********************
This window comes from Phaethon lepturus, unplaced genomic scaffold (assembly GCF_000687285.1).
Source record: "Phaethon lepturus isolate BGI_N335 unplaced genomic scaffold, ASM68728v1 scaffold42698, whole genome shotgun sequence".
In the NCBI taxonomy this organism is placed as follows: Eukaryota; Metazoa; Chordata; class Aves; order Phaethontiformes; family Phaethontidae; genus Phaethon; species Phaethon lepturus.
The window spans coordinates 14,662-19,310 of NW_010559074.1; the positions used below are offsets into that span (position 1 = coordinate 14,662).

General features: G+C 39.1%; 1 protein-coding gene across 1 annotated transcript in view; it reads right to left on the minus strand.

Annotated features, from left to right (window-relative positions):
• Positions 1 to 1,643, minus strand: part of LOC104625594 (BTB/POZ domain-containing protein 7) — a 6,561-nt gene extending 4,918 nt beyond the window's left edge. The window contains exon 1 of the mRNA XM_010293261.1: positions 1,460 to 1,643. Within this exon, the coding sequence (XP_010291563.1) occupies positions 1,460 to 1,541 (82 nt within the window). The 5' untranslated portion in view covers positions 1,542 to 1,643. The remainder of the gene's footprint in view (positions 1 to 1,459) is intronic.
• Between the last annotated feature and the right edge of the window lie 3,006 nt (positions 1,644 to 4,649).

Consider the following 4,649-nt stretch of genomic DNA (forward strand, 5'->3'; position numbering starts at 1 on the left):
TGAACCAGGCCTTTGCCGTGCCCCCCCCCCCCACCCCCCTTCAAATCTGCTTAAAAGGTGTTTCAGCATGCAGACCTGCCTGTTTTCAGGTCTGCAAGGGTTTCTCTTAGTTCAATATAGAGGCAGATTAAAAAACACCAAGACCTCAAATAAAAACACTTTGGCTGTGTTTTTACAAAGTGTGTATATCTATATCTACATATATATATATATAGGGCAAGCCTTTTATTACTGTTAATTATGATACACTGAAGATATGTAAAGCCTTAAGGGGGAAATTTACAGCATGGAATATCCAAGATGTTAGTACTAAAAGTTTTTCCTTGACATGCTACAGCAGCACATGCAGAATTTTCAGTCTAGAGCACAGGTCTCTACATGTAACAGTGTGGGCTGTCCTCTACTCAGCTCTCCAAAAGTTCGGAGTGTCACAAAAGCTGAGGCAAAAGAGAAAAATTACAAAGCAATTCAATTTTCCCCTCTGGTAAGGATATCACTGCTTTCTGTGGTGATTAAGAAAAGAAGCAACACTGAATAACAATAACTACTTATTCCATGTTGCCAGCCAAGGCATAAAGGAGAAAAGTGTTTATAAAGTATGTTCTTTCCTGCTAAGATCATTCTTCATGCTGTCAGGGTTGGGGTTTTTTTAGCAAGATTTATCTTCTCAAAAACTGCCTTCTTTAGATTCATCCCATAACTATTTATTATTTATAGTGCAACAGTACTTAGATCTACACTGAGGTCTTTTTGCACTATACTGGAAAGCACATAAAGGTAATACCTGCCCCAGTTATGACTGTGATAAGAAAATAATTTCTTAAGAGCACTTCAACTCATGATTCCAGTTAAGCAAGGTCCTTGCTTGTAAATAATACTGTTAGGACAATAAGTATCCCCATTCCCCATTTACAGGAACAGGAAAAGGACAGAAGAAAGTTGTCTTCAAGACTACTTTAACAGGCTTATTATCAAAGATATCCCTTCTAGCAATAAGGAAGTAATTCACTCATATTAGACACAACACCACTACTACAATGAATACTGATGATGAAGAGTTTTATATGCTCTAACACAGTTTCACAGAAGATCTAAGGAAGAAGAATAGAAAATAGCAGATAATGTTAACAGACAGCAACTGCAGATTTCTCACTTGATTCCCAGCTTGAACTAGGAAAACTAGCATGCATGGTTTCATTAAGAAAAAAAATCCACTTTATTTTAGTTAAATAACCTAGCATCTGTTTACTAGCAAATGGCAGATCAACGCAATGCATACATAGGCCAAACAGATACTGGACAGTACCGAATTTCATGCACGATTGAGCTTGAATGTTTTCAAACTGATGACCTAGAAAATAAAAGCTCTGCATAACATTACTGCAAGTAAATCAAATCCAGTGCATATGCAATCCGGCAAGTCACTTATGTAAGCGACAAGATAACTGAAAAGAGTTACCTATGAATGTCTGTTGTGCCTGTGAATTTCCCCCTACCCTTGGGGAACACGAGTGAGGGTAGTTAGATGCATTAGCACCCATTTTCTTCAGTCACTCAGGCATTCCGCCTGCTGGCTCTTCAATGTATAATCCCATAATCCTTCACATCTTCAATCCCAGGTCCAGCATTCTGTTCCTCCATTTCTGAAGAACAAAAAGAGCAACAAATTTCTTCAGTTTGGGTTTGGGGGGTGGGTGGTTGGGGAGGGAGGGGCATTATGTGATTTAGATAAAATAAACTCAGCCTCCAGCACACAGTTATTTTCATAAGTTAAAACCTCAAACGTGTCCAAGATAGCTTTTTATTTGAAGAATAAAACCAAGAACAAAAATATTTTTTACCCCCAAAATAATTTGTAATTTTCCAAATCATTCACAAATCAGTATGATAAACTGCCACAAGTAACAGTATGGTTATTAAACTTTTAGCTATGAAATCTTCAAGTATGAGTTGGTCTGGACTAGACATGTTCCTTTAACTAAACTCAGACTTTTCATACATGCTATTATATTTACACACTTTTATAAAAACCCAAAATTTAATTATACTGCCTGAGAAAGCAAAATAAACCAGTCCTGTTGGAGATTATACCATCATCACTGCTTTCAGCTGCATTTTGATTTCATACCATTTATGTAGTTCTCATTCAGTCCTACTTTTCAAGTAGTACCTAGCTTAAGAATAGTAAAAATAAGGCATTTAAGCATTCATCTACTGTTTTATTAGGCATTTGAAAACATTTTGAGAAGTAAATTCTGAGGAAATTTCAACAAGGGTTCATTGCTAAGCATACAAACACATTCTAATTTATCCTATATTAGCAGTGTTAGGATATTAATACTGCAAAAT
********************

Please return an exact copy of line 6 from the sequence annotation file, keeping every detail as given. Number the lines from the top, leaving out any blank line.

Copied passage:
Annotated features, from left to right (window-relative positions):